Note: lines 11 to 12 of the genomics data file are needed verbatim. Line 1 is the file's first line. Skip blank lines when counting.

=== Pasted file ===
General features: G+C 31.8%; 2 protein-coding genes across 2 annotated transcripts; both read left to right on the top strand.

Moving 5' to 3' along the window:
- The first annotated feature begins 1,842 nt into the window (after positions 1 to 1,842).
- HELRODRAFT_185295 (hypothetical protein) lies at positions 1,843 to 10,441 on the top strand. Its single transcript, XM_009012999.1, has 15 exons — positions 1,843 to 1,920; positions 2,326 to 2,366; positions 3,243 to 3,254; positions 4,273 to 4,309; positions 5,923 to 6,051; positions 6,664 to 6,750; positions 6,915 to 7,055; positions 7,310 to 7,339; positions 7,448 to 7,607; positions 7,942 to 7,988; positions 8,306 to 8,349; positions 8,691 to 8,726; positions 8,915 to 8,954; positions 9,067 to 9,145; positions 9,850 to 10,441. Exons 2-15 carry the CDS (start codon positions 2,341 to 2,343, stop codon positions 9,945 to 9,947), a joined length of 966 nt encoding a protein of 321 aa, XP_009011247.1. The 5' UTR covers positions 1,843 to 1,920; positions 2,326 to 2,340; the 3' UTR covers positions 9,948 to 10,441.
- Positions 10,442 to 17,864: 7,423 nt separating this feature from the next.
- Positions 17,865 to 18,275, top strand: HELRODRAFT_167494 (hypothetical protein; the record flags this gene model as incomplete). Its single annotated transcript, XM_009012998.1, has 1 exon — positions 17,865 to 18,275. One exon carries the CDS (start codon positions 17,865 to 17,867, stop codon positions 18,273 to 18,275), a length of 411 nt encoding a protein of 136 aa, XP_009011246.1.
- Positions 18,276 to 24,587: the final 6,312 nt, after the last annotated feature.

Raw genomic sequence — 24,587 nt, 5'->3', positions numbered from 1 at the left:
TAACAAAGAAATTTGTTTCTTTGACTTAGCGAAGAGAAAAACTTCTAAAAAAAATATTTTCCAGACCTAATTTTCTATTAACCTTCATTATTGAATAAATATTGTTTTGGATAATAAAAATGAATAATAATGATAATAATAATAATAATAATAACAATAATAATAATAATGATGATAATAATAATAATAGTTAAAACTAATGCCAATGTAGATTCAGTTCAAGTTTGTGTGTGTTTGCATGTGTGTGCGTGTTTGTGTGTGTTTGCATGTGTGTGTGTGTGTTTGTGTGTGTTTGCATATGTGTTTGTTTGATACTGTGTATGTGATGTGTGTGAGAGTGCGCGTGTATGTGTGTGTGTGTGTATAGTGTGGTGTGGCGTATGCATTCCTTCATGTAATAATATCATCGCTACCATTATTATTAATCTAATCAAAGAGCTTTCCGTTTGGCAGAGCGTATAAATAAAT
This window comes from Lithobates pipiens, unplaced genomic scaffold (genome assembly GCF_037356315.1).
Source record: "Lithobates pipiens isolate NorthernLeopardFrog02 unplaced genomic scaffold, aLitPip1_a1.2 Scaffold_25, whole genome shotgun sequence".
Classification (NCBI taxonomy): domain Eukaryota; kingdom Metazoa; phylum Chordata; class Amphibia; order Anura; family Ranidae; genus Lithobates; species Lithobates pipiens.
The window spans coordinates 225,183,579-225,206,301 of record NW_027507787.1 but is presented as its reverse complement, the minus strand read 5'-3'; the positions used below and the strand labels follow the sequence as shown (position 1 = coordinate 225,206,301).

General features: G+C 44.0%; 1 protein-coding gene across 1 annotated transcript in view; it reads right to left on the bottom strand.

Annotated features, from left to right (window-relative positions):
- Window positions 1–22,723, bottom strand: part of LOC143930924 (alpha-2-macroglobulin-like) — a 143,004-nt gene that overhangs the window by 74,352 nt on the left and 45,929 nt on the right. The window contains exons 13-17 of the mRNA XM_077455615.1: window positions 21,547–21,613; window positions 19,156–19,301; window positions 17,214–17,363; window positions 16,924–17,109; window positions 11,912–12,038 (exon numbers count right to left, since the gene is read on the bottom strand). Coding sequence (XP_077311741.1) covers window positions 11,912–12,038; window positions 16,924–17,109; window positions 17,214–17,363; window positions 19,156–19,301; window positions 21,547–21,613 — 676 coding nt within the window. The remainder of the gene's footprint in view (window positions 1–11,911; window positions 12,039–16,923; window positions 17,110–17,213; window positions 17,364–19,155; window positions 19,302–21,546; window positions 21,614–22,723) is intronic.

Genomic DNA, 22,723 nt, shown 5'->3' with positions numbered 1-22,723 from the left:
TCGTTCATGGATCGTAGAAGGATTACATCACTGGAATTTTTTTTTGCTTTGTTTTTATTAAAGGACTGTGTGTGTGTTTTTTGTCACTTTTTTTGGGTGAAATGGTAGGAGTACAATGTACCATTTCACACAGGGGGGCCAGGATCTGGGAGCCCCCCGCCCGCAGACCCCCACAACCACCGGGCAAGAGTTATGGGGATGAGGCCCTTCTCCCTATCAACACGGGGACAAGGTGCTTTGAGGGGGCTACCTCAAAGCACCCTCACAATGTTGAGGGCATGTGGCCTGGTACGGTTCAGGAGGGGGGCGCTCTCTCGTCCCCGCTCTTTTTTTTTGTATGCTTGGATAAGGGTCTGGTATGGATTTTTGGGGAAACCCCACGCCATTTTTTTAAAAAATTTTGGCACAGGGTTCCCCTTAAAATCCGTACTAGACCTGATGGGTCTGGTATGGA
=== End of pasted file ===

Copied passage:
Source record: "Lithobates pipiens isolate NorthernLeopardFrog02 unplaced genomic scaffold, aLitPip1_a1.2 Scaffold_25, whole genome shotgun sequence".
Classification (NCBI taxonomy): domain Eukaryota; kingdom Metazoa; phylum Chordata; class Amphibia; order Anura; family Ranidae; genus Lithobates; species Lithobates pipiens.